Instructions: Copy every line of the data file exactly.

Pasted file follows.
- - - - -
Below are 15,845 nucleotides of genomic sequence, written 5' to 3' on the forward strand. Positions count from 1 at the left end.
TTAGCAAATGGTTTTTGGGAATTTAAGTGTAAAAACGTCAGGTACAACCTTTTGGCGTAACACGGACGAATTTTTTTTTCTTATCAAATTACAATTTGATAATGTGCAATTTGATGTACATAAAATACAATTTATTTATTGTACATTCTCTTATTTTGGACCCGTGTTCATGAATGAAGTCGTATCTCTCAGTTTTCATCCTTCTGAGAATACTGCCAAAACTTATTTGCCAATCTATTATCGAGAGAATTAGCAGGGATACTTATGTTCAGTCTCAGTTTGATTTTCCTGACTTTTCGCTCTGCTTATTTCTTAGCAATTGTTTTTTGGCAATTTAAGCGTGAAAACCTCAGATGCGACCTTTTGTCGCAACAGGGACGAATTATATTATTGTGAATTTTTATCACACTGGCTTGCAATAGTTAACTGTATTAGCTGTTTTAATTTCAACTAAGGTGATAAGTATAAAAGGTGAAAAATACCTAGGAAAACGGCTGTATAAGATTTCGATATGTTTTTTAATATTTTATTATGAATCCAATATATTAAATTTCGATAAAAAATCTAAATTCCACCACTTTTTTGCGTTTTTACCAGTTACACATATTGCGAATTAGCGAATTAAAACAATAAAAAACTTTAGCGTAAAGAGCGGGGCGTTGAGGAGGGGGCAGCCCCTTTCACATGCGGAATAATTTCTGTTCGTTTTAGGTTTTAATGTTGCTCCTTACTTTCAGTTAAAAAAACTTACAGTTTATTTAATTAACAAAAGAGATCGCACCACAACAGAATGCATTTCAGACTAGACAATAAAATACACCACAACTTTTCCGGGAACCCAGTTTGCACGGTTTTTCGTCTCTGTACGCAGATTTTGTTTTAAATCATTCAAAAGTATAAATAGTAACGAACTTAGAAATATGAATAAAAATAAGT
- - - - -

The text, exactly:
Below are 15,845 nucleotides of genomic sequence, written 5' to 3' on the forward strand. Positions count from 1 at the left end.
TTAGCAAATGGTTTTTGGGAATTTAAGTGTAAAAACGTCAGGTACAACCTTTTGGCGTAACACGGACGAATTTTTTTTTCTTATCAAATTACAATTTGATAATGTGCAATTTGATGTACATAAAATACAATTTATTTATTGTACATTCTCTTATTTTGGACCCGTGTTCATGAATGAAGTCGTATCTCTCAGTTTTCATCCTTCTGAGAATACTGCCAAAACTTATTTGCCAATCTATTATCGAGAGAATTAGCAGGGATACTTATGTTCAGTCTCAGTTTGATTTTCCTGACTTTTCGCTCTGCTTATTTCTTAGCAATTGTTTTTTGGCAATTTAAGCGTGAAAACCTCAGATGCGACCTTTTGTCGCAACAGGGACGAATTATATTATTGTGAATTTTTATCACACTGGCTTGCAATAGTTAACTGTATTAGCTGTTTTAATTTCAACTAAGGTGATAAGTATAAAAGGTGAAAAATACCTAGGAAAACGGCTGTATAAGATTTCGATATGTTTTTTAATATTTTATTATGAATCCAATATATTAAATTTCGATAAAAAATCTAAATTCCACCACTTTTTTGCGTTTTTACCAGTTACACATATTGCGAATTAGCGAATTAAAACAATAAAAAACTTTAGCGTAAAGAGCGGGGCGTTGAGGAGGGGGCAGCCCCTTTCACATGCGGAATAATTTCTGTTCGTTTTAGGTTTTAATGTTGCTCCTTACTTTCAGTTAAAAAAACTTACAGTTTATTTAATTAACAAAAGAGATCGCACCACAACAGAATGCATTTCAGACTAGACAATAAAATACACCACAACTTTTCCGGGAACCCAGTTTGCACGGTTTTTCGTCTCTGTACGCAGATTTTGTTTTAAATCATTCAAAAGTATAAATAGTAACGAACTTAGAAATATGAATAAAAATAAGT